Guest post by Richard Keen, Ph.D.
To paraphrase Led Zeppelin, “It’s been cooling, I ain’t fooing…”
December was a chilly month across much of the U.S., and at my site (the NWS co-op station for Coal Creek Canyon, Colorado, NW of Denver at an elevation 8950 feet, or 720 millibars, December was the coldest December (and the coldest month of any name) in 27 years of record. The average of 16.5 was 0.8 degrees colder than December 1983. Over the entire record, nine months averaged colder than 20F; of these, five occurred during 1983-1990, none during 1991-2005, and four during 2007-2009. It appears that he warm spell of the 1990’s and early 2000’s has ended.
Here’s a chart of the past decade of annual temperatures
updating my post from a year ago. The recent cooling trend continues, with 2009 coming in at 38.9F, colder than 2008 and a full 3 degrees F colder than 2003. The “Tipping Point” in 2003-2004 is clear on the updated graph.
The longer record at my location
(Click to see animation)
shows the Tipping Point more dramatically through the miracle of animation. The added trend line is from a special “best fit Hockey Stick” code I found in some downloaded e-mails last month, although I had to alter the code to change the angle of the blade.
After last January’s post, someone commented on “Watts Up With That?” that (s)he “didn’t really think [Anthony Watts] couldn’t scrape up any less significant data”. I was heartbroken with the thought that my 10,059 daily max and min temperatures could be the least significant atmospheric observations ever made. So allow me to put the record from my particular station in perspective.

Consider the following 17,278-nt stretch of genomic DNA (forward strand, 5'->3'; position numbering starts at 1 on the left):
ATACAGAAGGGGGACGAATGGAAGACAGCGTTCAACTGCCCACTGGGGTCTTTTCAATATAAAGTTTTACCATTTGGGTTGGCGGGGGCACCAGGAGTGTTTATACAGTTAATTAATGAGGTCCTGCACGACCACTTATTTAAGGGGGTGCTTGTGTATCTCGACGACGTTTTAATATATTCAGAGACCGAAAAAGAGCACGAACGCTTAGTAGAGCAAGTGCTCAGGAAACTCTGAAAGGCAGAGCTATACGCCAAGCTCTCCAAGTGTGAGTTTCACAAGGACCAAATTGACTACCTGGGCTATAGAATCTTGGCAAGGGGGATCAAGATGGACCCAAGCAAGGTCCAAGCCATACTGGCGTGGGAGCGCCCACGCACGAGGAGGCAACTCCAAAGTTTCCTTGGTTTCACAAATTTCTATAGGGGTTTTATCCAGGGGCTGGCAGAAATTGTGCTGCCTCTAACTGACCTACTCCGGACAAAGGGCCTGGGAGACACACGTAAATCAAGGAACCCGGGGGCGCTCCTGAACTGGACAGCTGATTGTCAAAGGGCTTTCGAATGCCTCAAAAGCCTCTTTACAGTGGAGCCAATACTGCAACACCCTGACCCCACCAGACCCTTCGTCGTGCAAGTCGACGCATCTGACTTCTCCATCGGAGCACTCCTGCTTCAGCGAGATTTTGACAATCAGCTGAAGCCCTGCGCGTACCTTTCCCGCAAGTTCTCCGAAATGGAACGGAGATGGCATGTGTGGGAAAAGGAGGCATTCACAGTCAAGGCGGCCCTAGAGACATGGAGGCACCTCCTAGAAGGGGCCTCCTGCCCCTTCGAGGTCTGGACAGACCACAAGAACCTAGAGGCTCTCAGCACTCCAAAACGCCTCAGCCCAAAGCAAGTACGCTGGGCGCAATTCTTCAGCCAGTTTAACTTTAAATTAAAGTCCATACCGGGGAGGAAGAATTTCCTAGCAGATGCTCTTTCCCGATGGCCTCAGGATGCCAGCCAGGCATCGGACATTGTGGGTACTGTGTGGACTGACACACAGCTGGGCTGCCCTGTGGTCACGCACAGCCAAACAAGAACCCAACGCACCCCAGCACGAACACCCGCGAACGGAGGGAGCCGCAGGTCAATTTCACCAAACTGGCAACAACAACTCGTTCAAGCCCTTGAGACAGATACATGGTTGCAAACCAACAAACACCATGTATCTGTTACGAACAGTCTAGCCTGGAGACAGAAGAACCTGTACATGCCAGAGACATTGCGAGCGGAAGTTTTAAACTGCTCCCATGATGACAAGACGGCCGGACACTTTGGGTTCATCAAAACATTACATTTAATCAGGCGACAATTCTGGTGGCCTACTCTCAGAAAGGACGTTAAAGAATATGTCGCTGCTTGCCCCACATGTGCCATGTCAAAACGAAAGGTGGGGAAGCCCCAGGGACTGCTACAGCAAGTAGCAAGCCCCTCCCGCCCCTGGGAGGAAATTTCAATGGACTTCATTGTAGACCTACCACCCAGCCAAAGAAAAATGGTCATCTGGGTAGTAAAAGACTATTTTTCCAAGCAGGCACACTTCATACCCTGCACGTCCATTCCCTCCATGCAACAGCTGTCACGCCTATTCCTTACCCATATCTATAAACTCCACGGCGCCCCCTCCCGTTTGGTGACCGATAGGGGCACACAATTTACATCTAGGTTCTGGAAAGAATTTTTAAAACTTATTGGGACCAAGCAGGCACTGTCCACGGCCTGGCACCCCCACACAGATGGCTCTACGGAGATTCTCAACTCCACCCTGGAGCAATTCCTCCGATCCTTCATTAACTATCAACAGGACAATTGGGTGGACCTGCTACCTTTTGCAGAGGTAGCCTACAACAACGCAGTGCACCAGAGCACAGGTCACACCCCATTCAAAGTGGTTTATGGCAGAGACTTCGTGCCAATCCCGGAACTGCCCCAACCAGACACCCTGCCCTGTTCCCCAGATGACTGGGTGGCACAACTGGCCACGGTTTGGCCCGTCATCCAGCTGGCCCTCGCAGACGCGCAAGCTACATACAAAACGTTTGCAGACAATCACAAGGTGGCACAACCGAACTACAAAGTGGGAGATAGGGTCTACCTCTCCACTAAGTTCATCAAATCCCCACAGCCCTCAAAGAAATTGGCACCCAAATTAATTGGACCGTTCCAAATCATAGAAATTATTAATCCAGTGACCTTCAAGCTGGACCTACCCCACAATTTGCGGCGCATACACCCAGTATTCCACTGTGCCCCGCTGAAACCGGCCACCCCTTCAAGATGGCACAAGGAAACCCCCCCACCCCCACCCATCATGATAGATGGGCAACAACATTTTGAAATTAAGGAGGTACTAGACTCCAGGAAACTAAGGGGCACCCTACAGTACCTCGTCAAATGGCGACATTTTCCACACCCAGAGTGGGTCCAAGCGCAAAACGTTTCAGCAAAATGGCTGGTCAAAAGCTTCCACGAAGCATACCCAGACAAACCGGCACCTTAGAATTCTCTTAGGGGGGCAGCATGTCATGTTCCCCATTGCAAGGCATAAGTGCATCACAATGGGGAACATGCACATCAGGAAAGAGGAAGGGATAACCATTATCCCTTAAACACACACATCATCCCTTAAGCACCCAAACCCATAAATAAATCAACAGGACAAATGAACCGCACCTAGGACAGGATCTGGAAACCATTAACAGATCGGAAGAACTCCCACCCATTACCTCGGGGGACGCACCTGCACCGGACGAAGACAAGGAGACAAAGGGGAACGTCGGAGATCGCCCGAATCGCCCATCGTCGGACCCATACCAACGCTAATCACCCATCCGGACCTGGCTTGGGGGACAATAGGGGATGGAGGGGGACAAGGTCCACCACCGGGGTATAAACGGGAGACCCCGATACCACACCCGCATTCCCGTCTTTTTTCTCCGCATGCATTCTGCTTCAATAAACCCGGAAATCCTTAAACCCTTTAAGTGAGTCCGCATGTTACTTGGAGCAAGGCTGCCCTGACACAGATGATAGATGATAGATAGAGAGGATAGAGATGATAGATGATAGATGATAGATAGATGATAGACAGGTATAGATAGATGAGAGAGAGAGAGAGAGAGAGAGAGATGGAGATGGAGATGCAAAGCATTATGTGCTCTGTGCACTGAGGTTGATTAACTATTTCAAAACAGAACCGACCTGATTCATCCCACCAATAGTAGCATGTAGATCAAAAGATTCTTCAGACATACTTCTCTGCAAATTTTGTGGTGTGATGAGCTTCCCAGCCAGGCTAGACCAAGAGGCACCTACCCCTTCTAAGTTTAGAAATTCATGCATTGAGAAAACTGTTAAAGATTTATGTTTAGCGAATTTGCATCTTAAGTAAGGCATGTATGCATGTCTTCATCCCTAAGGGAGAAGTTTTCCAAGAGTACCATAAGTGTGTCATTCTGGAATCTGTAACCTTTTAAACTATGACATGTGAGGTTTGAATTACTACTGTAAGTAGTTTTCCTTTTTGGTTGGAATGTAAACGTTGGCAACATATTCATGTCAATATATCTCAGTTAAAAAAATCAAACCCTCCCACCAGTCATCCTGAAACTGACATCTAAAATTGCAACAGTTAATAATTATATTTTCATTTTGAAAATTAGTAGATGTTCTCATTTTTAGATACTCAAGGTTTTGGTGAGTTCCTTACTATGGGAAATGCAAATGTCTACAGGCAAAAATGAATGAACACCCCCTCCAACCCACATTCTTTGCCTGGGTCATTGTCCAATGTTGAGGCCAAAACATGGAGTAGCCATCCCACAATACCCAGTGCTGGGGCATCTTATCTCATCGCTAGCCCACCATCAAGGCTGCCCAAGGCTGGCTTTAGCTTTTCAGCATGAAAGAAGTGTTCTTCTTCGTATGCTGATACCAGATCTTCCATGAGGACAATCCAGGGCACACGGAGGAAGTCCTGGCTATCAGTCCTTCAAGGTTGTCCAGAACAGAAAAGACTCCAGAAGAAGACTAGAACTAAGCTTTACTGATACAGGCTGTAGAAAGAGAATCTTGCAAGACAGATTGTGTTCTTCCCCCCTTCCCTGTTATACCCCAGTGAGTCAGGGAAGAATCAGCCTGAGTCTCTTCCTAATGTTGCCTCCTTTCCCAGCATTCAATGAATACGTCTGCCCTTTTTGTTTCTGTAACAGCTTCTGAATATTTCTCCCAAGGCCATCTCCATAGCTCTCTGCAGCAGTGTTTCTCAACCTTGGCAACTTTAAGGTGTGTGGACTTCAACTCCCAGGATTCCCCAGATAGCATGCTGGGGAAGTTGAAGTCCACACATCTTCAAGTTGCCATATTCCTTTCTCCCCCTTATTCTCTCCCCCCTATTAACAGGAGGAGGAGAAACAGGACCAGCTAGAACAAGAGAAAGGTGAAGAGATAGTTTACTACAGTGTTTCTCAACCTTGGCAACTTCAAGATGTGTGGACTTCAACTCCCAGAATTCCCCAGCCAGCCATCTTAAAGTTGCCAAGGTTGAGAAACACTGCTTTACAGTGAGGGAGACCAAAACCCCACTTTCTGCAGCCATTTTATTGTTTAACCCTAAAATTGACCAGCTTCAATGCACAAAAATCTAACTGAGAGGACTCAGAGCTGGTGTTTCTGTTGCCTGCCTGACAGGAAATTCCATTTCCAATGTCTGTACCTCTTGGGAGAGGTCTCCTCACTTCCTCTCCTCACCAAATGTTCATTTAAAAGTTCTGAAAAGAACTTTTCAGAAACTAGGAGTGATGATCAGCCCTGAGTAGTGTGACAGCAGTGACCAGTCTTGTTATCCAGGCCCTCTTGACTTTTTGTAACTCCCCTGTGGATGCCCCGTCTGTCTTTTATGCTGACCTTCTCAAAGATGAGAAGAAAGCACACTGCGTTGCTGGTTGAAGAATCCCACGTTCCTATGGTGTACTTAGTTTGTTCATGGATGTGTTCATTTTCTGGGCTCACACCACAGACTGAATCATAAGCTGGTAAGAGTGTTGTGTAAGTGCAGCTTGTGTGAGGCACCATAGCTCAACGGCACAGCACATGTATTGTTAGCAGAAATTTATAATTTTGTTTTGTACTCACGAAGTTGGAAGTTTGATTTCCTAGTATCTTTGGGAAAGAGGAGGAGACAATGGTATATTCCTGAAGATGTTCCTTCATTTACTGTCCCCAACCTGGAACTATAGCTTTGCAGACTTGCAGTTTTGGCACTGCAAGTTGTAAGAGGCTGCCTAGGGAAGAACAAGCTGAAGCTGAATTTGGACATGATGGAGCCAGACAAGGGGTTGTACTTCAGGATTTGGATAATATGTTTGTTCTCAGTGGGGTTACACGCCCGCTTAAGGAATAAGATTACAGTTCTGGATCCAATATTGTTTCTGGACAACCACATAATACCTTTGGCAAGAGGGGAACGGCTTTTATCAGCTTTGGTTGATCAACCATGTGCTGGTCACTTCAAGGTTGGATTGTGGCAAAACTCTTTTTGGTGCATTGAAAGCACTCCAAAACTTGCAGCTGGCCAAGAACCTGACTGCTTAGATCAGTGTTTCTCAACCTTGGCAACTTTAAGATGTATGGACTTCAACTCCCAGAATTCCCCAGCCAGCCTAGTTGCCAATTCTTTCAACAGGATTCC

The site is about 60 miles from the geographic center of Colorado, and a couple of thousand feet higher than the average elevation of the state. The aerial photo of the site (marked by the red asterisk) looks to the northwest.
Following is a table of correlation between Coal Creek Canyon annual means and measurements of annual temperatures for the entire state of Colorado.
Correlation R between Coal Creek Canyon and:
0.92 NCDC Statewide Divisional average
0.89 GHCN and Hadley gridded temperatures (the two were so similar they were averaged together)
0.91 NCAR-NCEP Reanalysis gridded temperatures
0.95 Average of all three
These correlations are much better than those of any Bristlecones with that other Hockey Stick. Although there’s bristlecones a short hike from my house
I leave them alone. With a correlation R = 0.95. the Coal Creek station is pretty representative of the entire state of Colorado. Colorado, in turn, is in the Rocky Mountain and intermountain West, a region projected by the IPCC to have the greatest warming in the “lower 48” states – about 4C, or 7F, over this century.
According to the IPCC models, greenhouse gas warming should be greatest over continental interiors and in the middle troposphere, so Coal Creek Canyon is an ideal “global warming” monitoring site. How, then, is the projected 0.7F per decade warming coming along?
Since 1985, the overall trend has been +0.3F per decade, about half of the IPCC projection. Since 2000, the trend has been -3F per decade – four times greater than the IPCC projection, and in the opposite direction!
This is an example of how one station’s data can be significant for assessing climate change, but only if the station is carefully installed and maintained, is in a location relatively free of non-climatic influences, has records that are diligently kept, and, above all, does not have its records mysteriously altered. It would be instructive to see records from other observers who have quality records of long duration.
Richard Keen, Ph.D.
Coal Creek Canyon, Colorado